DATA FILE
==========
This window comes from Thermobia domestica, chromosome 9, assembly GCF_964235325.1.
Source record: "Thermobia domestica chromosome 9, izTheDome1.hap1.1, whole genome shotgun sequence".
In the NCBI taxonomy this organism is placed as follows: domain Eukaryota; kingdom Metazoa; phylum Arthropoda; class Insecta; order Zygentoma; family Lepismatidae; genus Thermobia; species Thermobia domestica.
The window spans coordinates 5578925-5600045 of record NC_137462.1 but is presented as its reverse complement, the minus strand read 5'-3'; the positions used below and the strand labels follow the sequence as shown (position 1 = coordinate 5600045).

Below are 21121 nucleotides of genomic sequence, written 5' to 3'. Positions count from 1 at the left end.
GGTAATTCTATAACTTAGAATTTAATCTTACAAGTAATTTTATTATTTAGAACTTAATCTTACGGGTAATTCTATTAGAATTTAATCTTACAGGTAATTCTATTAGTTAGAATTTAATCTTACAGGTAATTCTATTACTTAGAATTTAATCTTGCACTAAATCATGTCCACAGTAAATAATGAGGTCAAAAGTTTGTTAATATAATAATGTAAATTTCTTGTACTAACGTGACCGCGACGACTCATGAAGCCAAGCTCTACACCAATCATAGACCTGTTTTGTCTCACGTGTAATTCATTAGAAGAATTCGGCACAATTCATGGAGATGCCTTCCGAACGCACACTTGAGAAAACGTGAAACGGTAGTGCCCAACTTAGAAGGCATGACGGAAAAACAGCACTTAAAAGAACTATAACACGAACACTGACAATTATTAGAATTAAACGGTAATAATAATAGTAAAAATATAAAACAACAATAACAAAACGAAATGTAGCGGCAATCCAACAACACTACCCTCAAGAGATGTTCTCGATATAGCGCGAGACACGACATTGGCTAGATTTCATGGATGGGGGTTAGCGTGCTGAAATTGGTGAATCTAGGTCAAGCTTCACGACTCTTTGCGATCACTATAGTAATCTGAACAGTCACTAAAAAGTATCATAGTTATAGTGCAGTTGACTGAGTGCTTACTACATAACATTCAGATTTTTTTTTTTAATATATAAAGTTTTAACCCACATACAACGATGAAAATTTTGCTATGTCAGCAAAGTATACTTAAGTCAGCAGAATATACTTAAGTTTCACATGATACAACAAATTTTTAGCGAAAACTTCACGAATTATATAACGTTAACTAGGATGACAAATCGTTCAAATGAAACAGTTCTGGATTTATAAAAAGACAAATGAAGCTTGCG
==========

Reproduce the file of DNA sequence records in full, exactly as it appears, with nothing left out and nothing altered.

This window comes from Thermobia domestica, chromosome 9, assembly GCF_964235325.1.
Source record: "Thermobia domestica chromosome 9, izTheDome1.hap1.1, whole genome shotgun sequence".
In the NCBI taxonomy this organism is placed as follows: domain Eukaryota; kingdom Metazoa; phylum Arthropoda; class Insecta; order Zygentoma; family Lepismatidae; genus Thermobia; species Thermobia domestica.
The window spans coordinates 5578925-5600045 of record NC_137462.1 but is presented as its reverse complement, the minus strand read 5'-3'; the positions used below and the strand labels follow the sequence as shown (position 1 = coordinate 5600045).

Below are 21121 nucleotides of genomic sequence, written 5' to 3'. Positions count from 1 at the left end.
GGTAATTCTATAACTTAGAATTTAATCTTACAAGTAATTTTATTATTTAGAACTTAATCTTACGGGTAATTCTATTAGAATTTAATCTTACAGGTAATTCTATTAGTTAGAATTTAATCTTACAGGTAATTCTATTACTTAGAATTTAATCTTGCACTAAATCATGTCCACAGTAAATAATGAGGTCAAAAGTTTGTTAATATAATAATGTAAATTTCTTGTACTAACGTGACCGCGACGACTCATGAAGCCAAGCTCTACACCAATCATAGACCTGTTTTGTCTCACGTGTAATTCATTAGAAGAATTCGGCACAATTCATGGAGATGCCTTCCGAACGCACACTTGAGAAAACGTGAAACGGTAGTGCCCAACTTAGAAGGCATGACGGAAAAACAGCACTTAAAAGAACTATAACACGAACACTGACAATTATTAGAATTAAACGGTAATAATAATAGTAAAAATATAAAACAACAATAACAAAACGAAATGTAGCGGCAATCCAACAACACTACCCTCAAGAGATGTTCTCGATATAGCGCGAGACACGACATTGGCTAGATTTCATGGATGGGGGTTAGCGTGCTGAAATTGGTGAATCTAGGTCAAGCTTCACGACTCTTTGCGATCACTATAGTAATCTGAACAGTCACTAAAAAGTATCATAGTTATAGTGCAGTTGACTGAGTGCTTACTACATAACATTCAGATTTTTTTTTTTAATATATAAAGTTTTAACCCACATACAACGATGAAAATTTTGCTATGTCAGCAAAGTATACTTAAGTCAGCAGAATATACTTAAGTTTCACATGATACAACAAATTTTTAGCGAAAACTTCACGAATTATATAACGTTAACTAGGATGACAAATCGTTCAAATGAAACAGTTCTGGATTTATAAAAAGACAAATGAAGCTTGCG